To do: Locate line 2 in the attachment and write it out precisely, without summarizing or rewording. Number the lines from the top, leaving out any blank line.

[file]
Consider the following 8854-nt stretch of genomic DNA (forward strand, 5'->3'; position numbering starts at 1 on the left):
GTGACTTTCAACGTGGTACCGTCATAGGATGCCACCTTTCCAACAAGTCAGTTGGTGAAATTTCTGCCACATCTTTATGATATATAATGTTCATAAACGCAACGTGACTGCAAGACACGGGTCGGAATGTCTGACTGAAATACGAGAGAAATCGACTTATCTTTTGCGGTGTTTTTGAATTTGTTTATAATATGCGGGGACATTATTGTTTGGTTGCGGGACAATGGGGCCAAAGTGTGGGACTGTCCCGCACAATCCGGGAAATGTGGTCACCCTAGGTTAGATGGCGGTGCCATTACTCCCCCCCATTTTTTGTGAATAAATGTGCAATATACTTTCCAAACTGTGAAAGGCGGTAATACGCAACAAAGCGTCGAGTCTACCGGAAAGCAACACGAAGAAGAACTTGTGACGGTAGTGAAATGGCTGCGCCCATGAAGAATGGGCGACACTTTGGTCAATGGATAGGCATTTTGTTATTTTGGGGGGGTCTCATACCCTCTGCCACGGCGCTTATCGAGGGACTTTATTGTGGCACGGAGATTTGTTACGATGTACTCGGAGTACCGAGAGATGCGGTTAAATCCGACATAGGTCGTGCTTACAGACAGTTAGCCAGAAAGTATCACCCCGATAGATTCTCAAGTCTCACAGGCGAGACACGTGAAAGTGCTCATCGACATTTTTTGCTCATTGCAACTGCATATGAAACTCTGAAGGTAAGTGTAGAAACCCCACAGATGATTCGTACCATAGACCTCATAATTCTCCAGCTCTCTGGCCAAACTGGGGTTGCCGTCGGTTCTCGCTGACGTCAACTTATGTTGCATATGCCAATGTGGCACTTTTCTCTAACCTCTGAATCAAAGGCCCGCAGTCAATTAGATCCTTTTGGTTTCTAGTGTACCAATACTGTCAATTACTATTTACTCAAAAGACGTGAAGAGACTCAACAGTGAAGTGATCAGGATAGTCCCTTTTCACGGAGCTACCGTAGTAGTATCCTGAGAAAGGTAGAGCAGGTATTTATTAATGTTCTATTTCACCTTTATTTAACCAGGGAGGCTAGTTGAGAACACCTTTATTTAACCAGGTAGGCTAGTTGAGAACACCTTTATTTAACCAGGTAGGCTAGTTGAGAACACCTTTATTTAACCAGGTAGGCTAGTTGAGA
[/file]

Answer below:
GTGACTTTCAACGTGGTACCGTCATAGGATGCCACCTTTCCAACAAGTCAGTTGGTGAAATTTCTGCCACATCTTTATGATATATAATGTTCATAAACGCAACGTGACTGCAAGACACGGGTCGGAATGTCTGACTGAAATACGAGAGAAATCGACTTATCTTTTGCGGTGTTTTTGAATTTGTTTATAATATGCGGGGACATTATTGTTTGGTTGCGGGACAATGGGGCCAAAGTGTGGGACTGTCCCGCACAATCCGGGAAATGTGGTCACCCTAGGTTAGATGGCGGTGCCATTACTCCCCCCCATTTTTTGTGAATAAATGTGCAATATACTTTCCAAACTGTGAAAGGCGGTAATACGCAACAAAGCGTCGAGTCTACCGGAAAGCAACACGAAGAAGAACTTGTGACGGTAGTGAAATGGCTGCGCCCATGAAGAATGGGCGACACTTTGGTCAATGGATAGGCATTTTGTTATTTTGGGGGGGTCTCATACCCTCTGCCACGGCGCTTATCGAGGGACTTTATTGTGGCACGGAGATTTGTTACGATGTACTCGGAGTACCGAGAGATGCGGTTAAATCCGACATAGGTCGTGCTTACAGACAGTTAGCCAGAAAGTATCACCCCGATAGATTCTCAAGTCTCACAGGCGAGACACGTGAAAGTGCTCATCGACATTTTTTGCTCATTGCAACTGCATATGAAACTCTGAAGGTAAGTGTAGAAACCCCACAGATGATTCGTACCATAGACCTCATAATTCTCCAGCTCTCTGGCCAAACTGGGGTTGCCGTCGGTTCTCGCTGACGTCAACTTATGTTGCATATGCCAATGTGGCACTTTTCTCTAACCTCTGAATCAAAGGCCCGCAGTCAATTAGATCCTTTTGGTTTCTAGTGTACCAATACTGTCAATTACTATTTACTCAAAAGACGTGAAGAGACTCAACAGTGAAGTGATCAGGATAGTCCCTTTTCACGGAGCTACCGTAGTAGTATCCTGAGAAAGGTAGAGCAGGTATTTATTAATGTTCTATTTCACCTTTATTTAACCAGGGAGGCTAGTTGAGAACACCTTTATTTAACCAGGTAGGCTAGTTGAGAACACCTTTATTTAACCAGGTAGGCTAGTTGAGAACACCTTTATTTAACCAGGTAGGCTAGTTGAGA